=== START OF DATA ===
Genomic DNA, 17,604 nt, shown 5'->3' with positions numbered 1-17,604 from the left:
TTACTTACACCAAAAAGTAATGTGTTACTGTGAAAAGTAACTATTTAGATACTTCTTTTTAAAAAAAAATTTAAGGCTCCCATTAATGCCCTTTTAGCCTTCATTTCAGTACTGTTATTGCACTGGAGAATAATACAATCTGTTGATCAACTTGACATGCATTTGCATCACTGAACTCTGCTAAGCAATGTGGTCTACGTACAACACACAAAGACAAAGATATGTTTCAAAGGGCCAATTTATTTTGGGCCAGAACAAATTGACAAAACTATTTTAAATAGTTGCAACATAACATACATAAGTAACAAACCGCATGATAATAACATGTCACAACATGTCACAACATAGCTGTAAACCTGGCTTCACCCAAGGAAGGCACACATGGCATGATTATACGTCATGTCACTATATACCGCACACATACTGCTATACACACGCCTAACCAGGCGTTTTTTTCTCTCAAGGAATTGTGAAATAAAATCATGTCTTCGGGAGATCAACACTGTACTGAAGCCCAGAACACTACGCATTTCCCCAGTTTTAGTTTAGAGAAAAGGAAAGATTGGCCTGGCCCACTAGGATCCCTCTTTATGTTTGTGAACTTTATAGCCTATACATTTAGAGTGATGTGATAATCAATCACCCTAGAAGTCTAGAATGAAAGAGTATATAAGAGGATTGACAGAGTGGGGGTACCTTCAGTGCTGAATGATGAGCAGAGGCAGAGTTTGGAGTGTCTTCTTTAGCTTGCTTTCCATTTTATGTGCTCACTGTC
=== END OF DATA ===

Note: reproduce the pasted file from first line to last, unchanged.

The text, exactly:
Genomic DNA, 17,604 nt, shown 5'->3' with positions numbered 1-17,604 from the left:
TTACTTACACCAAAAAGTAATGTGTTACTGTGAAAAGTAACTATTTAGATACTTCTTTTTAAAAAAAAATTTAAGGCTCCCATTAATGCCCTTTTAGCCTTCATTTCAGTACTGTTATTGCACTGGAGAATAATACAATCTGTTGATCAACTTGACATGCATTTGCATCACTGAACTCTGCTAAGCAATGTGGTCTACGTACAACACACAAAGACAAAGATATGTTTCAAAGGGCCAATTTATTTTGGGCCAGAACAAATTGACAAAACTATTTTAAATAGTTGCAACATAACATACATAAGTAACAAACCGCATGATAATAACATGTCACAACATGTCACAACATAGCTGTAAACCTGGCTTCACCCAAGGAAGGCACACATGGCATGATTATACGTCATGTCACTATATACCGCACACATACTGCTATACACACGCCTAACCAGGCGTTTTTTTCTCTCAAGGAATTGTGAAATAAAATCATGTCTTCGGGAGATCAACACTGTACTGAAGCCCAGAACACTACGCATTTCCCCAGTTTTAGTTTAGAGAAAAGGAAAGATTGGCCTGGCCCACTAGGATCCCTCTTTATGTTTGTGAACTTTATAGCCTATACATTTAGAGTGATGTGATAATCAATCACCCTAGAAGTCTAGAATGAAAGAGTATATAAGAGGATTGACAGAGTGGGGGTACCTTCAGTGCTGAATGATGAGCAGAGGCAGAGTTTGGAGTGTCTTCTTTAGCTTGCTTTCCATTTTATGTGCTCACTGTC